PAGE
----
Exterior detailing involves cleaning and bringing a shine to the car's paint, chrome trim, windows, wheels, and tires. Different detailers use different products to do this, including detergents, detail clay, waxes, polishes, and a variety of applicators and special cloths.
The three main components of exterior car detailing are cleaning, polishing, and protecting. Cleaning refers to removing all foreign surface particles from exterior surfaces through the use of washing and claying. A clay bar helps to clean contamination/dirt from within the clearcoat that cannot be removed through weekly washing such as bugs, tar, sap, etc. Correcting refers to using mechanical polishes by hand or with a machine and specific polishing pads that remove micrometres of clearcoat from a vehicle to remove fine scratches and swirls from a paint surface produced from improper washing or drying technique. Protecting involves the application of a protective wax (in liquid or paste form) that prevents foreign matter from adhering to the surface of the vehicle, including water, bugs splatter, tar, and dirt. Waxes and sealants provide this barrier against the elements. Waxes are some of the most expensive elements of the detailing process.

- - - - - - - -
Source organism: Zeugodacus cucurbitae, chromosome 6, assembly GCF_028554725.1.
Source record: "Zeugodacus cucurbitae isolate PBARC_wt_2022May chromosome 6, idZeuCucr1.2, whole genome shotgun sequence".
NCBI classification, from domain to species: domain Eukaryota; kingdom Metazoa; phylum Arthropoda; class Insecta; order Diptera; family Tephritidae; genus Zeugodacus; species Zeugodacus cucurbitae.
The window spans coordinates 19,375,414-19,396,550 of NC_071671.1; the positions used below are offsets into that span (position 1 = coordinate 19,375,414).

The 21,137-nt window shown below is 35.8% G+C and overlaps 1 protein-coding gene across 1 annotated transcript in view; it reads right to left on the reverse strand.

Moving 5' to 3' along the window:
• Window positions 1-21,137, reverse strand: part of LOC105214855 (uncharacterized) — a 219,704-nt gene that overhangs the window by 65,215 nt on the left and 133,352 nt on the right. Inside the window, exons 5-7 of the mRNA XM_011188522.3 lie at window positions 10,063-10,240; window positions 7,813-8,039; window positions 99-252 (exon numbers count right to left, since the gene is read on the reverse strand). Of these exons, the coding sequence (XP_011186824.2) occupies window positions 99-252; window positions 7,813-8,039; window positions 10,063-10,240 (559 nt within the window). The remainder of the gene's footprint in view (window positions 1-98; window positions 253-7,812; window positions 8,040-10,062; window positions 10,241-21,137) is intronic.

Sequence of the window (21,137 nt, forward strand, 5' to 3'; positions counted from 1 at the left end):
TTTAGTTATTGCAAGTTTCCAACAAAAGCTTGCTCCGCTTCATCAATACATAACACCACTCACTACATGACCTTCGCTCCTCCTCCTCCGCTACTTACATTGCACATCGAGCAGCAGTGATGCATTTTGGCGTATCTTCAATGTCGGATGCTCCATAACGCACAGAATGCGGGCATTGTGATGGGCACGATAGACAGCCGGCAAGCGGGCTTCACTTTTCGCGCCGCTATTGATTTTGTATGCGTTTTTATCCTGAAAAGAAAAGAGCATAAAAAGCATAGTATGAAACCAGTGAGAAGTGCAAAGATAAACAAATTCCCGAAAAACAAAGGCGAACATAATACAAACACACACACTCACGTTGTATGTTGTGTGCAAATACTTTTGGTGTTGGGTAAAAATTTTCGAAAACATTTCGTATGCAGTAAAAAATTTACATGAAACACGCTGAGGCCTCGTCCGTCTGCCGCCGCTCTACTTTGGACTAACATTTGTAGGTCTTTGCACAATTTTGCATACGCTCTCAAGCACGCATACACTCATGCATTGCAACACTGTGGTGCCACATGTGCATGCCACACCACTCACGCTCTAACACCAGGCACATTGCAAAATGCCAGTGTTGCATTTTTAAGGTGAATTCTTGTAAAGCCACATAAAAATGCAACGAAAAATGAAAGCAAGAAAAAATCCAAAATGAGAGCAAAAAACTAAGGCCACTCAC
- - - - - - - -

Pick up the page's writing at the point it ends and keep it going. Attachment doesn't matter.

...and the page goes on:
Interior detailing involves cleaning the passenger compartment of the car. All of the dash area, panels, windows, and seats are cleaned extensively. Vacuuming is standard, and steam cleaning, liquid cleaners, and brushes may be used to remove stains on upholstery. Some nonporous surfaces may also be polished. Some detailers remove seats to provide the most thorough clean possible.
Some detailers may offer engine detailing, in which steam, high pressure water, degreasers and all-purpose cleaners are used to clean under the hood of the car. Detailing does not include body work, painting, mechanical or upholstery repair.